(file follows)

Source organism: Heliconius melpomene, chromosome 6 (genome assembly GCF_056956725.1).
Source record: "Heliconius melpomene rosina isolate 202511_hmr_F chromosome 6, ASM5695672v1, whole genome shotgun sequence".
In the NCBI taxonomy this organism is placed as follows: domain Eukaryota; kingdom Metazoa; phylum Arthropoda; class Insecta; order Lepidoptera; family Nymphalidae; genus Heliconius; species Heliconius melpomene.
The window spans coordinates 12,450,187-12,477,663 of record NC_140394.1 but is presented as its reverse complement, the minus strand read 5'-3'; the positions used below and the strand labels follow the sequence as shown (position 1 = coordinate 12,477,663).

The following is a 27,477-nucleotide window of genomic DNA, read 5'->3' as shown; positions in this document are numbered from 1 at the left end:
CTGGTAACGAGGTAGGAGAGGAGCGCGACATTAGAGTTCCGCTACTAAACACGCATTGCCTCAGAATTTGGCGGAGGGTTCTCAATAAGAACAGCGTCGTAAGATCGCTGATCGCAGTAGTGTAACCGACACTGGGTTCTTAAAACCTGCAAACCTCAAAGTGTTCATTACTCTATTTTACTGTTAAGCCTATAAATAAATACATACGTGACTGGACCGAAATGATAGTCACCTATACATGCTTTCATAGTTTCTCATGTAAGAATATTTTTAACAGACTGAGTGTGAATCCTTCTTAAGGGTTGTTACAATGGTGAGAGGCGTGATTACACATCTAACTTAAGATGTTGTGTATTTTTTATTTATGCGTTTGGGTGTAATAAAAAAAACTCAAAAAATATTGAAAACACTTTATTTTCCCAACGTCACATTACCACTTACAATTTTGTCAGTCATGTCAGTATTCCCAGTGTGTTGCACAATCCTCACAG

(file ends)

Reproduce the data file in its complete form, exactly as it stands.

Source organism: Heliconius melpomene, chromosome 6 (genome assembly GCF_056956725.1).
Source record: "Heliconius melpomene rosina isolate 202511_hmr_F chromosome 6, ASM5695672v1, whole genome shotgun sequence".
In the NCBI taxonomy this organism is placed as follows: domain Eukaryota; kingdom Metazoa; phylum Arthropoda; class Insecta; order Lepidoptera; family Nymphalidae; genus Heliconius; species Heliconius melpomene.
The window spans coordinates 12,450,187-12,477,663 of record NC_140394.1 but is presented as its reverse complement, the minus strand read 5'-3'; the positions used below and the strand labels follow the sequence as shown (position 1 = coordinate 12,477,663).

The following is a 27,477-nucleotide window of genomic DNA, read 5'->3' as shown; positions in this document are numbered from 1 at the left end:
CTGGTAACGAGGTAGGAGAGGAGCGCGACATTAGAGTTCCGCTACTAAACACGCATTGCCTCAGAATTTGGCGGAGGGTTCTCAATAAGAACAGCGTCGTAAGATCGCTGATCGCAGTAGTGTAACCGACACTGGGTTCTTAAAACCTGCAAACCTCAAAGTGTTCATTACTCTATTTTACTGTTAAGCCTATAAATAAATACATACGTGACTGGACCGAAATGATAGTCACCTATACATGCTTTCATAGTTTCTCATGTAAGAATATTTTTAACAGACTGAGTGTGAATCCTTCTTAAGGGTTGTTACAATGGTGAGAGGCGTGATTACACATCTAACTTAAGATGTTGTGTATTTTTTATTTATGCGTTTGGGTGTAATAAAAAAAACTCAAAAAATATTGAAAACACTTTATTTTCCCAACGTCACATTACCACTTACAATTTTGTCAGTCATGTCAGTATTCCCAGTGTGTTGCACAATCCTCACAG